Dave Bennett wrote:
Robert Ray wrote:
For those of you interested in humanure, composting toilets, urine diversion.
My old toilet looks just like that. Hopefully the property manager won't ever discover that some of the compost I give him for his flower beds is partially composted humanure.
Catherine Windrose wrote:If you don't mind learning a different operating system, I suggest Linux Mint 18.3.
There are so many benefits over MS that it's hard to know where to start. Though really that is determined by what is important to you. Time, simplicity, and nosiness are my pet peeves, and where MS fails most by comparison, imo.
Since you have two laptops to work with, you could give Linux a try on one. If this is a consideration, you can find details at https://www.linuxmint.com/edition.php?id=248 for Mate. There are other editions though I've found Mate to be most appealing. Maybe you know someone local who uses Linux who can discuss it with you?
Linux OSs are free, open source, and have become so 'made for anyone' that the learning curve is next to nothing. A friend who is not at all computer or internet savvy was actually excited after using the Mate desktop interface on my laptop. More so after I installed it on hers because Office Libre converts Microsoft Office products. MS subscriptions can be optional unless you're tied to using those products. She said that was helpful with homeschooling. Her laptop is about 7 years old and now it moves like a kid again :.) (Mine is so old there is no bluetooth! About 8-ish years old with the hard drive signalling it's close to done. Still the Linux OS works like a champ.) Her kids love it and have since learned more about Linux than I have during the past 10-ish years ^.^
GIMP is way cool and comes free with the standard install. It's a slimmed version of Adobe Photoshop. There's thousands of free apps, games for kids (not all junk), and educational tutorials for typing, math, etcetera. I used the Tux math tutorials to help with saggy math skills. The Software Manager allows searching for and installing free open source apps, so there is no need to be concerned with anything other than installing apps for your Linux version. It works or it doesn't. Super easy install / uninstall with the Software Manager.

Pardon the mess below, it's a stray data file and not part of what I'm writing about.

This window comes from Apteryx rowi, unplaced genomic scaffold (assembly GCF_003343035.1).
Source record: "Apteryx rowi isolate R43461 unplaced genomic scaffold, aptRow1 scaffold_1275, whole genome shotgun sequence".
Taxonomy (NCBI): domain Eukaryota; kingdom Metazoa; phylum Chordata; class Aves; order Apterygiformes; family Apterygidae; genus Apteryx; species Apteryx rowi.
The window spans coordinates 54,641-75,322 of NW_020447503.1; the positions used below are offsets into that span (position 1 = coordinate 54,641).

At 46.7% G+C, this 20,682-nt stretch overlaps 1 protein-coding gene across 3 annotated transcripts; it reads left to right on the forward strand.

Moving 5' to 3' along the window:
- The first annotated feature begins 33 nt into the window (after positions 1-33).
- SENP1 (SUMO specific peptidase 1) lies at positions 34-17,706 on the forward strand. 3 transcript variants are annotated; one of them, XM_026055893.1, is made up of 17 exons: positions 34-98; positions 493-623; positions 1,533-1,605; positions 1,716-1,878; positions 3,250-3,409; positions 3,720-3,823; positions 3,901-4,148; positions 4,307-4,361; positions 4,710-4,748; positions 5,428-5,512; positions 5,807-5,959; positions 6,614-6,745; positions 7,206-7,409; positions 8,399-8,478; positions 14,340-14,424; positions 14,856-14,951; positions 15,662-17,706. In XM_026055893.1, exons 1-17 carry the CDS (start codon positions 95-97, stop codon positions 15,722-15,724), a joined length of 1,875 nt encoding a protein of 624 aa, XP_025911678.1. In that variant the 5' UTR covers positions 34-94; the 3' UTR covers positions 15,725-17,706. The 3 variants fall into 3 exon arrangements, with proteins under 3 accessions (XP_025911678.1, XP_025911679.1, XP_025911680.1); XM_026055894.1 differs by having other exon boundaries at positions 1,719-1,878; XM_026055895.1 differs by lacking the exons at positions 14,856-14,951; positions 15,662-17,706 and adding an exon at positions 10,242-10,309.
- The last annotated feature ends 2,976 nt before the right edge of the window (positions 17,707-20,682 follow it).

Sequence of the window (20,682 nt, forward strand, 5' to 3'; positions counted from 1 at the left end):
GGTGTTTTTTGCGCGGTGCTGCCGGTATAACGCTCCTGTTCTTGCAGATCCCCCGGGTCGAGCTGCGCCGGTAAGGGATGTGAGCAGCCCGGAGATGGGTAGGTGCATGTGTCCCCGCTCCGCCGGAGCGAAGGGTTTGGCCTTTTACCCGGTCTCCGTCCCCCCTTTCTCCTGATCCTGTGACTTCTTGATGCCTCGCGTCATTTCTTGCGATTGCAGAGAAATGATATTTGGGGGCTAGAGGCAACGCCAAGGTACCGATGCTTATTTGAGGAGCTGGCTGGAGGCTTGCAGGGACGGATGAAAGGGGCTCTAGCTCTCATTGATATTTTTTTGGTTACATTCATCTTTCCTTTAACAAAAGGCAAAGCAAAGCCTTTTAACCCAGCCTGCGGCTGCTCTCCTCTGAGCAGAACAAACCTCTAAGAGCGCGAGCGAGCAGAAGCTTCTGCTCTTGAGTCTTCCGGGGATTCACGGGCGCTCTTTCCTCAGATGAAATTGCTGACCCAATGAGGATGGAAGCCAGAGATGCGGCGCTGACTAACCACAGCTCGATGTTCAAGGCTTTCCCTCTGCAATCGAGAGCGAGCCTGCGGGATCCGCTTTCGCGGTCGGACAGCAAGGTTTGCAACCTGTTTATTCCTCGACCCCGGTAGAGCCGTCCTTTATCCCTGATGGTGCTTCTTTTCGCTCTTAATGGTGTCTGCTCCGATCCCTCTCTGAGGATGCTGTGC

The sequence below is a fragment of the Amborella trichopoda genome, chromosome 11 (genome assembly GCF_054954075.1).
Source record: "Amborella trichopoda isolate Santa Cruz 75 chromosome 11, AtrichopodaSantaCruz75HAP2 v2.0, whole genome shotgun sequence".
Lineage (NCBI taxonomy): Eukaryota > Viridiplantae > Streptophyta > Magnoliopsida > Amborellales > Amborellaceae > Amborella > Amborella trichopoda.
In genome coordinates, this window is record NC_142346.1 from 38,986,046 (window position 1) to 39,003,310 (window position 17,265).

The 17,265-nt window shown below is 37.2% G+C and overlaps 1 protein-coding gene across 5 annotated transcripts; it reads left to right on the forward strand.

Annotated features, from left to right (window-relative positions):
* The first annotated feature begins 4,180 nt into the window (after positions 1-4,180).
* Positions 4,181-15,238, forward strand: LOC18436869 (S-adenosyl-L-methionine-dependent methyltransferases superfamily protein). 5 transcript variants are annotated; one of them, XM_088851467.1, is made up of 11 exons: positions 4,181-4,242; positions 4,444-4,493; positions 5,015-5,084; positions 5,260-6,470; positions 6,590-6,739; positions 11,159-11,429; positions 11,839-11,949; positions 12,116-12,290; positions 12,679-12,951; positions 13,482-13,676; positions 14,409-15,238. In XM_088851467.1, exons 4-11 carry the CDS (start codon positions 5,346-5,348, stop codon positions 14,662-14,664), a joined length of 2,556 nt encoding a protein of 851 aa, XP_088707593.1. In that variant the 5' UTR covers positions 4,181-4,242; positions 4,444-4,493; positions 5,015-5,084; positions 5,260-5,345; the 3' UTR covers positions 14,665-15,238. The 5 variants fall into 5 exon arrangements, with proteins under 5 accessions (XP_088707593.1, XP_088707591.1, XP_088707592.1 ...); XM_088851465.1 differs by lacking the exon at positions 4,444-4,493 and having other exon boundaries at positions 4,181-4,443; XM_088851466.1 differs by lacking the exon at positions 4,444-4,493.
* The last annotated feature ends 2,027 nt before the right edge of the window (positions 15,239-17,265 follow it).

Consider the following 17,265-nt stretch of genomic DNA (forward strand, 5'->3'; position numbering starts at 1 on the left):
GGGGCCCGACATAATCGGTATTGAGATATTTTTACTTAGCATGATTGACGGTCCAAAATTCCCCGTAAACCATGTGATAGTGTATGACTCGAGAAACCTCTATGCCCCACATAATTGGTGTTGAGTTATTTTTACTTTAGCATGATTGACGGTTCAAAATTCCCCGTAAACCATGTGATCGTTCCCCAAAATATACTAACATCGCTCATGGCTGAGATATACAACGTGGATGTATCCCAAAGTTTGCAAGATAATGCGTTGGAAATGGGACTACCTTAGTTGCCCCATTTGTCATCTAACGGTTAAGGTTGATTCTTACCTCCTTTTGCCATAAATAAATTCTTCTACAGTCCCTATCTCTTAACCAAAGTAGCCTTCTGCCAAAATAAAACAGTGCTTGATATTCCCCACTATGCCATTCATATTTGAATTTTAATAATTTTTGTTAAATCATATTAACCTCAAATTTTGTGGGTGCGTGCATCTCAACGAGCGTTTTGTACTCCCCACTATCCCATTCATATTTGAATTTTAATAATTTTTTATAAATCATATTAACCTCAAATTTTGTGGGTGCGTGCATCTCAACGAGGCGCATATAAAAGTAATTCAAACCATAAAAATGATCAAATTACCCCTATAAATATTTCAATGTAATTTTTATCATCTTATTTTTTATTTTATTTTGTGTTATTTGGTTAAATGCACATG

Windows is so slow on older computer models. Tweaking can alleviate that but if a reinstall becomes necessary then all that tweaking has to be done again and those instructions become quickly outdated. Cortana... ugh.
If you know how to partition drives, you can multi boot to use both OSs. I use a thumb drive to download the OS install. This allows viewing prior to install and without obligation of any kind, because it's all on the thumb drive. If you don't want it, just remove the thumb drive and reformat for other use. If you do, select install and follow directions. Easy as eating pie
Just remembered one thing that could slow things up some, not terribly so. These days UEFI (interferes with installing other OSs) is a factor and dealt with according to the model. The steps are simple if sometimes long-ish. This is for computers on which Windows was 'factory installed'. Afterward you can install nearly anything you want in the future and be almost 100% MS free. Or completely if, like me, you avoid MS junk at all costs It's been easy enough to do that.
There is also an app called WINE that liaisons between Windows and Linux apps. It's not an emulator, rather a kind of virtual sandbox environment for apps to sit in without touching the Linux OS. There is a sentiment that MS does not cooperate sufficiently to allow WINE to work with more apps, though some users say WINE is worth the bother specific to their needs. That's a toss up for me. Haven't needed it.
All in all, about the same amount of time is spent including circumvention of UEFI to prepare for a Linux OS install. Unless you're a developer, in which case there are probably all manner of fun tweaky things to do :.)
John Suavecito wrote:Yes, pretty funny. Now that I know I 'm ok.
Check out the other threads in this forum. They're all there.